Companies are in fact taking counterproductive measures to protect their interest: most companies only allow the desktop sync with these devices, which makes these devices unseen and uncontrollable even if they are completely filled with company information. To stop this, companies do have to grasp any means possible to gain control over these devices: it requires querrilla tactics to find uncontrolled devices in your infrastrucure and convert them into well protected containers of information.
The combination of the prices going down and the need of effectiveness is noticeable in business settings. A lot of devices are simply entering the company through the backdoor: people are simply buying devices themselves and take them to work to hook them up to whatever they will find. According to research conducted by HP, 83% of all devices found in companies are privately owned. Still these devices are used in business contexts and contain company information. Since the devices are privately owned IT departments ignore them, making them unmanaged risks in the company. This introduces the need for guerrilla tactics: you will have to find unusual ways to gain control over devices that legally are beyond your control or otherwise you will lose control over your data completely.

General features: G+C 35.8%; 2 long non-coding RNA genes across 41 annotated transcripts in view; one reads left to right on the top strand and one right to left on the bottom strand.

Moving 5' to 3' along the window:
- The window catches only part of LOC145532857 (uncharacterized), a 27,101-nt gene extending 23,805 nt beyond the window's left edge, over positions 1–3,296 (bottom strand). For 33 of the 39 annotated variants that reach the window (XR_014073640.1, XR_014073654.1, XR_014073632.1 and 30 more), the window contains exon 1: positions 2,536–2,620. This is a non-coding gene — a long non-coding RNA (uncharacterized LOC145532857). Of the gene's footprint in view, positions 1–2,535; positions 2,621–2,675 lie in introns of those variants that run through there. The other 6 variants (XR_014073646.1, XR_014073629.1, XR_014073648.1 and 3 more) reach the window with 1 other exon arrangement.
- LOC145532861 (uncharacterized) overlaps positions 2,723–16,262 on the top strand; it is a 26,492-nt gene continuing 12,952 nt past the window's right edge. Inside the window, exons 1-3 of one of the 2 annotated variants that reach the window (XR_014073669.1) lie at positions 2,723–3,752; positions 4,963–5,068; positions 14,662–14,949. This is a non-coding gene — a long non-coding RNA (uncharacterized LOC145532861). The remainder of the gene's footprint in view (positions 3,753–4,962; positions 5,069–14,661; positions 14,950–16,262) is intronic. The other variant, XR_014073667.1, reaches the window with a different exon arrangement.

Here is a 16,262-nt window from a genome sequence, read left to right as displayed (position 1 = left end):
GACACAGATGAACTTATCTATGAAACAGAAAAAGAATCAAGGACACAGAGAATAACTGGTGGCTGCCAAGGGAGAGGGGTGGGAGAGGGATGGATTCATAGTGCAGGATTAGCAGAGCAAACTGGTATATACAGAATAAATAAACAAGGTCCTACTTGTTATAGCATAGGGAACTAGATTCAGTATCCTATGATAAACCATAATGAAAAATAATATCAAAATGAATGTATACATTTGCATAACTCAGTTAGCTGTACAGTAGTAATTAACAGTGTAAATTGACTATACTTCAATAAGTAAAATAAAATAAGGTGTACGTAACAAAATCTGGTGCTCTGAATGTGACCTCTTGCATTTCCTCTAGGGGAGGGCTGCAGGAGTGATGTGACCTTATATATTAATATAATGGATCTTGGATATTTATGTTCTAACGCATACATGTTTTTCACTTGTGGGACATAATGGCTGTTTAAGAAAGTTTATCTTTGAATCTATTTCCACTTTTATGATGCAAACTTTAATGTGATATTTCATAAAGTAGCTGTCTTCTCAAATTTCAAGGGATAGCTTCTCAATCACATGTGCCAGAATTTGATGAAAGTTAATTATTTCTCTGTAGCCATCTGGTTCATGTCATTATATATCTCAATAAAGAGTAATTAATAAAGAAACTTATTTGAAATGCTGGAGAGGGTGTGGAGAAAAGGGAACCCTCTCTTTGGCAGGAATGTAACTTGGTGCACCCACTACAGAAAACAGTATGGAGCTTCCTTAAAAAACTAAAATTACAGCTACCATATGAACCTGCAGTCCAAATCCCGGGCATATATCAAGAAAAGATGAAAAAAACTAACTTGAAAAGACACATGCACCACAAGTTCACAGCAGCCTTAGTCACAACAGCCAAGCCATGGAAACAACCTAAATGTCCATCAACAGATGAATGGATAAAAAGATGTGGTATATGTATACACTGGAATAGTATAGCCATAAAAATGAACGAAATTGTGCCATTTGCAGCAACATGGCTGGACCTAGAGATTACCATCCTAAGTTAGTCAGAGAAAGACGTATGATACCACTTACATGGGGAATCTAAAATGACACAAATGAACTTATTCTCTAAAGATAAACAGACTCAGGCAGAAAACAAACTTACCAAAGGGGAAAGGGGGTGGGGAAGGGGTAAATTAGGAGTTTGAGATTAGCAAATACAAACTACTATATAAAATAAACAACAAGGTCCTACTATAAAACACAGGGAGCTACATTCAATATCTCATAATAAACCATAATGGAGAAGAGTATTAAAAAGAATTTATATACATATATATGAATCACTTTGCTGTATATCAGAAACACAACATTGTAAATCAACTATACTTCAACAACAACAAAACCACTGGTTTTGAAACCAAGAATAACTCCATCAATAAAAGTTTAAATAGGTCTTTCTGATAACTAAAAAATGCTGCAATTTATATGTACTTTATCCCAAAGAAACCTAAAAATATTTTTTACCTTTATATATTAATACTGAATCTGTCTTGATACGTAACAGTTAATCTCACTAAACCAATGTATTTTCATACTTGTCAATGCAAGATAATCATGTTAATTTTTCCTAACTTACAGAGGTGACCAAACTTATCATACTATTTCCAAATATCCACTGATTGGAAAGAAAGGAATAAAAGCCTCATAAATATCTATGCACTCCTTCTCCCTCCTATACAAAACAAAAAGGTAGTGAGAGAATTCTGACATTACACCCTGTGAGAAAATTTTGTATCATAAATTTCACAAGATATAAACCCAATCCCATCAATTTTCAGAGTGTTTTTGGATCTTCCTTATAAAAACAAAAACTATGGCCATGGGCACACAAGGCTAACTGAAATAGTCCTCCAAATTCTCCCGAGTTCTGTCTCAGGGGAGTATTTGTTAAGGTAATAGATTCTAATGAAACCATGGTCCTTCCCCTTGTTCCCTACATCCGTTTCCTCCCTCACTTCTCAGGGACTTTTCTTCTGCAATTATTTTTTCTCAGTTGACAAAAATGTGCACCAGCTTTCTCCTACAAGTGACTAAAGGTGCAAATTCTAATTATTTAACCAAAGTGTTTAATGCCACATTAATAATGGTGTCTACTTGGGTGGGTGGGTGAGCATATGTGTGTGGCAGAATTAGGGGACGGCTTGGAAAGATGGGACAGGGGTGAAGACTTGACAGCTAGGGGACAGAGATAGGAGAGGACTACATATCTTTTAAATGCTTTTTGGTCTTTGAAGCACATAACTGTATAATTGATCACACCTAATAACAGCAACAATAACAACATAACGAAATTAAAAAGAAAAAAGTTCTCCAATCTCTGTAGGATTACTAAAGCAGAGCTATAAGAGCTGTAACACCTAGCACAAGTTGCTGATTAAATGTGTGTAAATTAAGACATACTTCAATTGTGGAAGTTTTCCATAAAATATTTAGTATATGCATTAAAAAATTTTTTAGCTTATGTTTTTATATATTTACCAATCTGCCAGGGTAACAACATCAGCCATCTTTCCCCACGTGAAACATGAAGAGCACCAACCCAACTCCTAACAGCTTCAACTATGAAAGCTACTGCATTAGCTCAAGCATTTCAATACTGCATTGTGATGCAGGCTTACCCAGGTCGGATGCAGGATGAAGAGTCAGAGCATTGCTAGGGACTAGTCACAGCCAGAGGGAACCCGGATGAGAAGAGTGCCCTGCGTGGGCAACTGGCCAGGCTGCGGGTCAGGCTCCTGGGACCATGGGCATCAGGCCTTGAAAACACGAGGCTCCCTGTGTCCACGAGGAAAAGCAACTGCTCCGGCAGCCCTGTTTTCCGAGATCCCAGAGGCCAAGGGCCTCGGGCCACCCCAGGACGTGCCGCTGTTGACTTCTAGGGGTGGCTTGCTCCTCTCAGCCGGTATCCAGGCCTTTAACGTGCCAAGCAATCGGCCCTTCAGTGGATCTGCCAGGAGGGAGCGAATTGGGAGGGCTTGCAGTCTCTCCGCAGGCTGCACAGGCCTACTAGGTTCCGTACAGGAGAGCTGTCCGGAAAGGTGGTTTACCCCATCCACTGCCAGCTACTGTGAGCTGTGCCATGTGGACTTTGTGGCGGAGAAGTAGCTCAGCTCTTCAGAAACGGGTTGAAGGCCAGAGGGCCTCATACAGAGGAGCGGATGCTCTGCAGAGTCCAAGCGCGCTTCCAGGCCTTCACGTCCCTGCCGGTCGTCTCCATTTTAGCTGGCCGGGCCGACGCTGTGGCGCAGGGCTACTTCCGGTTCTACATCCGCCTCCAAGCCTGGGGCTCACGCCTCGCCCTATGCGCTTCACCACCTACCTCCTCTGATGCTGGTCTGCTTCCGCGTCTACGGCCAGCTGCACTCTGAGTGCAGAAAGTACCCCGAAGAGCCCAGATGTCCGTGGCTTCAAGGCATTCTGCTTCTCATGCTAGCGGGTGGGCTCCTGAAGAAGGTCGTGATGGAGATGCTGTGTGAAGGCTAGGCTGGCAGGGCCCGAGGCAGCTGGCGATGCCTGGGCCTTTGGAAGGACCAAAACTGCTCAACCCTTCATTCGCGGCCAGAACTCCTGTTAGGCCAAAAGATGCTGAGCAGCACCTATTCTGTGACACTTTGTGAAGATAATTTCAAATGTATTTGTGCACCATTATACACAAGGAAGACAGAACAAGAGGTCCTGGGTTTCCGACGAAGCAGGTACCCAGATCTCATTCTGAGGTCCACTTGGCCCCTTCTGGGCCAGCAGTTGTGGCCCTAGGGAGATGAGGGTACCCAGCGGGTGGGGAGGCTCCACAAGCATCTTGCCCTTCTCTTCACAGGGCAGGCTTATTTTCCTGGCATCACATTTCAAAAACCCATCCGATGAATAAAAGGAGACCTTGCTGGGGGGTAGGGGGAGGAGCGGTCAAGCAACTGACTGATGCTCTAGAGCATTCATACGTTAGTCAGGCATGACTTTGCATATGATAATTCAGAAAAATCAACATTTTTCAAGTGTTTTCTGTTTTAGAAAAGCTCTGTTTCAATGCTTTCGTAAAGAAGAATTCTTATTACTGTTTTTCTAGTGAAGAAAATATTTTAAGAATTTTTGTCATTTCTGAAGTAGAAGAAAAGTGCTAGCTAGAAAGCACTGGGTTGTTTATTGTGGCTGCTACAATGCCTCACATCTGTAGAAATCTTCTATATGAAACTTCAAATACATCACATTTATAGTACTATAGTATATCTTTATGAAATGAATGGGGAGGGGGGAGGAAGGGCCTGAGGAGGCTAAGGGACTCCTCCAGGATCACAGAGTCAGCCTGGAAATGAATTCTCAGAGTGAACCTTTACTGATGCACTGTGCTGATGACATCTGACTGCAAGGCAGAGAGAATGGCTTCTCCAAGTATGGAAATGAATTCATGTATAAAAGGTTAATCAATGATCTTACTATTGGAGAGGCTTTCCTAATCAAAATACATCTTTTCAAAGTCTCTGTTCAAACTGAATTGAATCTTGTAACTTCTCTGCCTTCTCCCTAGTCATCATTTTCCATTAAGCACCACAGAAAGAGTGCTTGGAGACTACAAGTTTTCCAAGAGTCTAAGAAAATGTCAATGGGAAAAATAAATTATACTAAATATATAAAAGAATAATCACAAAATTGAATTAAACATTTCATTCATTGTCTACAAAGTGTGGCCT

There is a need to gain control over these devices: they are in fact a risk. They are not considered under the company control, but still they contain company confidential information.
A couple of years ago we touched this subject here on Geekzone, with the article "Defining a security policy for Windows Mobile", but since then, with Windows Mobile 5 and Windows Mobile 6 new features are built into the OS making things easier.